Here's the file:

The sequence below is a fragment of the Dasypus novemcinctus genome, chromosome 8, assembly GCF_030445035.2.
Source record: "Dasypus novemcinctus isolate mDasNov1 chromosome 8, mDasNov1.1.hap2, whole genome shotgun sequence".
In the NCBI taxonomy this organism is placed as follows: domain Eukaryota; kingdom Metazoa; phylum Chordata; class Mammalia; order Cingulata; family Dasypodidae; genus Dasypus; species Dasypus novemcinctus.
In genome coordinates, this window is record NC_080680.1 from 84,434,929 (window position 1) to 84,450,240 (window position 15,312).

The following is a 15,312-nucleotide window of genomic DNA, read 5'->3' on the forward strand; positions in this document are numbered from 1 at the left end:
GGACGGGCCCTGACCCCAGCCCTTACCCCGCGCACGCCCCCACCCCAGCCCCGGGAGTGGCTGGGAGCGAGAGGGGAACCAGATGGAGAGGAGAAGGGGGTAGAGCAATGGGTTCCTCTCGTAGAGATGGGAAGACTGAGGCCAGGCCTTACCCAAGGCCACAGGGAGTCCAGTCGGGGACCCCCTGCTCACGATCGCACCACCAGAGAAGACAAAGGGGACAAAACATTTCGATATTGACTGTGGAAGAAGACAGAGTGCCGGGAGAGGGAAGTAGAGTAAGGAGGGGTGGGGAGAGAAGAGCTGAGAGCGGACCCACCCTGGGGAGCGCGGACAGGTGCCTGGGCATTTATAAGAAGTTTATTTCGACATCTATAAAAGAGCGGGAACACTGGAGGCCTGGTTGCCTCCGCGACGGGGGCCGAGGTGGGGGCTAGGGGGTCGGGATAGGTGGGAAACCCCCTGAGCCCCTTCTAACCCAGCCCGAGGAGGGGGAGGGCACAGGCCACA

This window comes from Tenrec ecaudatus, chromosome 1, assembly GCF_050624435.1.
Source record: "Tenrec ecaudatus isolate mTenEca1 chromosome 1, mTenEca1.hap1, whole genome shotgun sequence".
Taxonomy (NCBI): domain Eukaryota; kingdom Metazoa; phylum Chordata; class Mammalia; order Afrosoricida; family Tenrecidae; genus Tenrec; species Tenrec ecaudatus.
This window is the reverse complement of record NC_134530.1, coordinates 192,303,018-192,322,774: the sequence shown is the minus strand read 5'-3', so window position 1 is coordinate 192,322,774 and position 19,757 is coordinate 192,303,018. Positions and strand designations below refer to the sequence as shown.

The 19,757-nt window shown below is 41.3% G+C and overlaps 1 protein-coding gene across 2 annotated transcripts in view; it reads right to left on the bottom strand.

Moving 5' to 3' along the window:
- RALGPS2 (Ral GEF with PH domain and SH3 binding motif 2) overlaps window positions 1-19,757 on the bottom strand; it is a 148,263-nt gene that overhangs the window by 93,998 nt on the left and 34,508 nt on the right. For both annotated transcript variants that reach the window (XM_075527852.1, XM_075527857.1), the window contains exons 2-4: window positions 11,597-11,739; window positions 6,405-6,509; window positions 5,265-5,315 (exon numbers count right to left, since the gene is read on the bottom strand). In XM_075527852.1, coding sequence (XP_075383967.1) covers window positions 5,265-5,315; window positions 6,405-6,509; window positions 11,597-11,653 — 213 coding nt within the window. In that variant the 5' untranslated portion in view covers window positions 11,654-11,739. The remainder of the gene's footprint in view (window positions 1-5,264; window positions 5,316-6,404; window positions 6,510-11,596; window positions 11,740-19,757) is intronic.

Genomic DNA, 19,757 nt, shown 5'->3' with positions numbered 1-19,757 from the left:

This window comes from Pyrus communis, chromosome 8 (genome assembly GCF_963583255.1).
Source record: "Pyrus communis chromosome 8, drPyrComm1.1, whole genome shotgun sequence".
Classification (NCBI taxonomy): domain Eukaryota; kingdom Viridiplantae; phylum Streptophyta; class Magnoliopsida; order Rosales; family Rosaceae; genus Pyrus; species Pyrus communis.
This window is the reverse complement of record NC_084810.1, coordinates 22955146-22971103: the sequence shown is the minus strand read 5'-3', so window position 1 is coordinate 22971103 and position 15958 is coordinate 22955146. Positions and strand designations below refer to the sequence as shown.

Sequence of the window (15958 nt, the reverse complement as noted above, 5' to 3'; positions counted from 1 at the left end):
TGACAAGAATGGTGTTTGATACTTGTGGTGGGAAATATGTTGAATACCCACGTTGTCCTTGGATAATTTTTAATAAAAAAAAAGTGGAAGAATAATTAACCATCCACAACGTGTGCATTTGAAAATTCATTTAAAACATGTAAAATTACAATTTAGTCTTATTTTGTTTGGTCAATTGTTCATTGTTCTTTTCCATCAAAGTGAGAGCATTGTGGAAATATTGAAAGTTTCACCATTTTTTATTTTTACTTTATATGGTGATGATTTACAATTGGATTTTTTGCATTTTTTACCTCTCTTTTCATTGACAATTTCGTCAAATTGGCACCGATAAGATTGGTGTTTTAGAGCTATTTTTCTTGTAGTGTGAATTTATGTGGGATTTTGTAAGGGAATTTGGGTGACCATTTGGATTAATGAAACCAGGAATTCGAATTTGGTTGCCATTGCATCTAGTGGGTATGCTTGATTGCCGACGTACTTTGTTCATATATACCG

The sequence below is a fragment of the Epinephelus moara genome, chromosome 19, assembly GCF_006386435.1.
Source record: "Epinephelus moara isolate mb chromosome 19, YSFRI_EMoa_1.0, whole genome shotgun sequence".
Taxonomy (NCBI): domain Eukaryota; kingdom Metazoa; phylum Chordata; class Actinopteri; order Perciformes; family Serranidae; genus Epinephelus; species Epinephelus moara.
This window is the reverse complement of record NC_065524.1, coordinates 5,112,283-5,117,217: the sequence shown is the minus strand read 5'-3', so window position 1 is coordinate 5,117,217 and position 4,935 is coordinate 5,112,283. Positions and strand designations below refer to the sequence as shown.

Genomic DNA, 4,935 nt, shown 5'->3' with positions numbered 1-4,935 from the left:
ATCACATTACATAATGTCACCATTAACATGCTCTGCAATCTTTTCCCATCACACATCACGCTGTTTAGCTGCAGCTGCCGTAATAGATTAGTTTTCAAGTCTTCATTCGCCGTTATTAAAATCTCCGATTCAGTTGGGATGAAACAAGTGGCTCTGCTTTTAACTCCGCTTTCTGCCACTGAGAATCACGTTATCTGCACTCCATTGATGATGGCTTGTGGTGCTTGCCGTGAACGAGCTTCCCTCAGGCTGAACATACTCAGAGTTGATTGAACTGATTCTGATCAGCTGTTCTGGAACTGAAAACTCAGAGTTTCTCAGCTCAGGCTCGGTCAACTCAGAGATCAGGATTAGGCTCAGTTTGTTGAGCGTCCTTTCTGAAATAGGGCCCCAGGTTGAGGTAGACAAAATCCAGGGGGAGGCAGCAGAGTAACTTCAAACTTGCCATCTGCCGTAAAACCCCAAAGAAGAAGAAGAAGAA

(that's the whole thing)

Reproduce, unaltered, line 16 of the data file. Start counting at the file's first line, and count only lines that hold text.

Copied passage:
Source record: "Pyrus communis chromosome 8, drPyrComm1.1, whole genome shotgun sequence".